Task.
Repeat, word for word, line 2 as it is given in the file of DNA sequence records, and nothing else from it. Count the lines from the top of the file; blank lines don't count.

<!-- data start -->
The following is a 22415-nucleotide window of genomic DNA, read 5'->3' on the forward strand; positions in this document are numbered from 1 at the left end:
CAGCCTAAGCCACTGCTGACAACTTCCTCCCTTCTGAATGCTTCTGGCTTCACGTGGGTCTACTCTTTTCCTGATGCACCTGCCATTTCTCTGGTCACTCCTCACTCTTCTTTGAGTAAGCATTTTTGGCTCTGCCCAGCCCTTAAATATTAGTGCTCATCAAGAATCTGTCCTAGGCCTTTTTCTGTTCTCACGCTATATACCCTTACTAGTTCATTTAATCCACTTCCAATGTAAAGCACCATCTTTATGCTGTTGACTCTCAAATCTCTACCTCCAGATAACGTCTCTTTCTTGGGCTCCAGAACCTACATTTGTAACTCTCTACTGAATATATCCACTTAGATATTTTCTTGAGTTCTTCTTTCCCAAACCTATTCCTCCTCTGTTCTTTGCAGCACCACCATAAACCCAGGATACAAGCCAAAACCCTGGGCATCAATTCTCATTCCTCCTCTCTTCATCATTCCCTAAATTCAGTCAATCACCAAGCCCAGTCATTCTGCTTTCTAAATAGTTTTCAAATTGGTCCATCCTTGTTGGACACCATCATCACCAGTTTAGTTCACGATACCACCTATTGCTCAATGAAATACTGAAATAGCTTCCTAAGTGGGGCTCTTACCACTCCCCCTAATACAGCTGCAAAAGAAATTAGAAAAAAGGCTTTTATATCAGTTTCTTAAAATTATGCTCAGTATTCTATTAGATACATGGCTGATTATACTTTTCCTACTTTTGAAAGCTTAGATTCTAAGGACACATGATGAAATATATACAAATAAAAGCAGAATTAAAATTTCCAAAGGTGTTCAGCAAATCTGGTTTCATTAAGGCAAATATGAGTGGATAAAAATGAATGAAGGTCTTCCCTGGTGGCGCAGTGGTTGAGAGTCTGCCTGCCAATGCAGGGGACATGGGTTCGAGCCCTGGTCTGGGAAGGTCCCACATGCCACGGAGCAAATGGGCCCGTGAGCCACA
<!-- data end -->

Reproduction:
CAGCCTAAGCCACTGCTGACAACTTCCTCCCTTCTGAATGCTTCTGGCTTCACGTGGGTCTACTCTTTTCCTGATGCACCTGCCATTTCTCTGGTCACTCCTCACTCTTCTTTGAGTAAGCATTTTTGGCTCTGCCCAGCCCTTAAATATTAGTGCTCATCAAGAATCTGTCCTAGGCCTTTTTCTGTTCTCACGCTATATACCCTTACTAGTTCATTTAATCCACTTCCAATGTAAAGCACCATCTTTATGCTGTTGACTCTCAAATCTCTACCTCCAGATAACGTCTCTTTCTTGGGCTCCAGAACCTACATTTGTAACTCTCTACTGAATATATCCACTTAGATATTTTCTTGAGTTCTTCTTTCCCAAACCTATTCCTCCTCTGTTCTTTGCAGCACCACCATAAACCCAGGATACAAGCCAAAACCCTGGGCATCAATTCTCATTCCTCCTCTCTTCATCATTCCCTAAATTCAGTCAATCACCAAGCCCAGTCATTCTGCTTTCTAAATAGTTTTCAAATTGGTCCATCCTTGTTGGACACCATCATCACCAGTTTAGTTCACGATACCACCTATTGCTCAATGAAATACTGAAATAGCTTCCTAAGTGGGGCTCTTACCACTCCCCCTAATACAGCTGCAAAAGAAATTAGAAAAAAGGCTTTTATATCAGTTTCTTAAAATTATGCTCAGTATTCTATTAGATACATGGCTGATTATACTTTTCCTACTTTTGAAAGCTTAGATTCTAAGGACACATGATGAAATATATACAAATAAAAGCAGAATTAAAATTTCCAAAGGTGTTCAGCAAATCTGGTTTCATTAAGGCAAATATGAGTGGATAAAAATGAATGAAGGTCTTCCCTGGTGGCGCAGTGGTTGAGAGTCTGCCTGCCAATGCAGGGGACATGGGTTCGAGCCCTGGTCTGGGAAGGTCCCACATGCCACGGAGCAAATGGGCCCGTGAGCCACA